Part II to Boat Ride from Hell
Our guide’s safety briefing left me even more confused than if he hadn’t said anything at all regarding what to do if we see each of the deadly animals.
Climb a tree to get away from a tiger? Hug a bear? Stare down a rhino? I know my reaction to any of these animals is going to be instinctively screaming and running in the opposite direction, just like the time I encountered a rattle snake at Joshua Tree National Park. All the safety talks in the world can’t help me when I’m surprised by an animal that can potentially kill me.
The best part is when he told us to avoid blinking our eyes when staring down a tiger. Are you kidding me?
“The tiger will attack the second you blink your eyes.”
“Most likely you won’t spot a tiger before it attacks though. They usually stalk their prey from behind.”
Well, that makes me feel better. At least now I don’t need to worry about whether or not I’m going to blink.
“If we spot a rhino and it begins to charge at us, throw something to distract the animal and run as fast as you can to the nearest tree to climb.”
I began scanning the trees around me and imagined myself digging my nails into the trunk in order to climb up since I couldn’t find one that looked easy to climb.
“If we see a sloth bear, we must gather as a group and stand our ground. Don’t run and don’t climb a tree because the bears are fast and they can climb trees.”
Just to give you an idea of what a sloth bear can do to a human, I’ll quote Wikipedia on this one. “The sloth bear is also more inclined to attack man unprovoked than almost any other animal, and casualties inflicted by it are unfortunately very common, the victim being often terribly disfigured even if not killed, as the bear strikes at the head and face. Sloth bears rarely killed their human victims outright, but would suck and chew on their limbs till they were reduced to bloody pulps.”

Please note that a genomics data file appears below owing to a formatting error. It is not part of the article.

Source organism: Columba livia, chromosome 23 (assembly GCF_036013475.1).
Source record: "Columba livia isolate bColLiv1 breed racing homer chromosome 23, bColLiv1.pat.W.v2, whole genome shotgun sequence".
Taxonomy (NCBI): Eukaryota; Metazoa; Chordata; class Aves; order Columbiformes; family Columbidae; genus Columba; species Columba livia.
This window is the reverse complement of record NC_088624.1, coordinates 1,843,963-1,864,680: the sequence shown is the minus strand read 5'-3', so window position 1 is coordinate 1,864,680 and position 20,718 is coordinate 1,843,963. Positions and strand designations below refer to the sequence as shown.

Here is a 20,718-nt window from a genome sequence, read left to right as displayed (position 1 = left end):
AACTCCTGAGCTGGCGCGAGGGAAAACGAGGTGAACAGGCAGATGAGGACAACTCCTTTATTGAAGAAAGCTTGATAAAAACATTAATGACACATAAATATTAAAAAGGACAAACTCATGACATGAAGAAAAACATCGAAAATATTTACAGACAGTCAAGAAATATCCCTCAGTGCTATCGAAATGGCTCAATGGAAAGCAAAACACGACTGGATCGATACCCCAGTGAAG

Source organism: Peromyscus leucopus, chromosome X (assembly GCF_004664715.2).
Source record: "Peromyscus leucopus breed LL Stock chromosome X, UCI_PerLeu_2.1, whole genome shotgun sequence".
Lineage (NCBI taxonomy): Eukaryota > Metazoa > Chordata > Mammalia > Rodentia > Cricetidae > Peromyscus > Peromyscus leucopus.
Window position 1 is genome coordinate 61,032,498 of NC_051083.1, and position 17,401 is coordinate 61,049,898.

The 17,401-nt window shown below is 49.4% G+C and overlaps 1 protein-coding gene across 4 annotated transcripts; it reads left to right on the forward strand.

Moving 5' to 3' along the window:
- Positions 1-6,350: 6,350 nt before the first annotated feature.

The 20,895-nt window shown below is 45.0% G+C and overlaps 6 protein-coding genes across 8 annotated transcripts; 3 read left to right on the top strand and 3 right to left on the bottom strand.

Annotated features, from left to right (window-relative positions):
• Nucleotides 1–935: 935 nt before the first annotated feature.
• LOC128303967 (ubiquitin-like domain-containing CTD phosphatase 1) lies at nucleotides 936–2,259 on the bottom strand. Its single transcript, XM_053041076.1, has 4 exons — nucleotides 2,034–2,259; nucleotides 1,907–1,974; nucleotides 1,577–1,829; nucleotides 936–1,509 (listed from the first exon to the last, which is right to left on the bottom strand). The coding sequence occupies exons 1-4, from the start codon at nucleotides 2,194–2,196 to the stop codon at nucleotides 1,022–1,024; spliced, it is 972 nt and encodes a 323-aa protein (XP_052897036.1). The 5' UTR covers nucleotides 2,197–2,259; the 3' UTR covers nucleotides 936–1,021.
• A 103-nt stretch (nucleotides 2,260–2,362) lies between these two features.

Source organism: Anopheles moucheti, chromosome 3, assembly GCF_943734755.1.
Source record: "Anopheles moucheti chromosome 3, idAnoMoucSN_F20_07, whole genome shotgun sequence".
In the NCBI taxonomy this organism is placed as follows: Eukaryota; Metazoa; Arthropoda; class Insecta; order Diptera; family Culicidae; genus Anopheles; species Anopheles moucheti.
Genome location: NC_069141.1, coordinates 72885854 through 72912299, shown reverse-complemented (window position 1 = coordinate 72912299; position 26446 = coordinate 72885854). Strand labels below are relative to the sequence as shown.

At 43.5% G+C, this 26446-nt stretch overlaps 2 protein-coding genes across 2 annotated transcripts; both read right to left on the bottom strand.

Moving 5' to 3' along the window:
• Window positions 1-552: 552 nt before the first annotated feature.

Nice visual, right?
Luckily, I didn’t know this before my nature walk from hell, but regardless, it was another animal that I needed to remember how to protect myself from, if necessary.
As we set off on our walk, all I could think about was how much I hoped we didn’t see any animals. Most people hope to see something cool on a walk like this, but not me. Thanks to my guide, I preferred to have an extremely boring walk.
We stop before a large clearing in the park. Our guide lifts his binoculars to his eyes and silently scans the clearing while the rest of us wait patiently.
Did he see a rhino?
I look at another person in the group and we both give each other the “huh?” look at the same time and start cracking up. I’m sure we are thinking the same thing. That our guide is leading us into the rhino pit.
We continue following our guide, who speedily walks ahead of the rest of the group, along the edge of a large swamp. He is searching for birds or something in the trees. All I am searching for is the camouflaged crocodile that I fear may be lurking near us in the mud.
I find the courage to ask our guide, “Have you seen crocodiles here on your previous tours?”
“Oh yes, all the time.”
I try to laugh it off that this nature walk just keeps getting more and more frightening.
“How much longer on this wonderful nature walk?” I sarcastically ask our guide, hoping he will say we are almost there.
“We are about halfway now,” he says.
I cringe at the thought that we still have halfway to go.
All of a sudden, the girl walking behind me tells me to stop immediately. I instantly figure out why and I wait impatiently as she finds the courage to brush the very large insect off my back. My imagination gets carried away and I wonder if it’s a huge spider like the one I found in my hotel room the night before or the one we encountered earlier on the trail.
Nope. It turns out it’s just a big weird bug.
Our guide then stops along the trail and crouches down to his knees to get a closer look at the ground. He turns to us and says,
“Fresh tiger tracks.”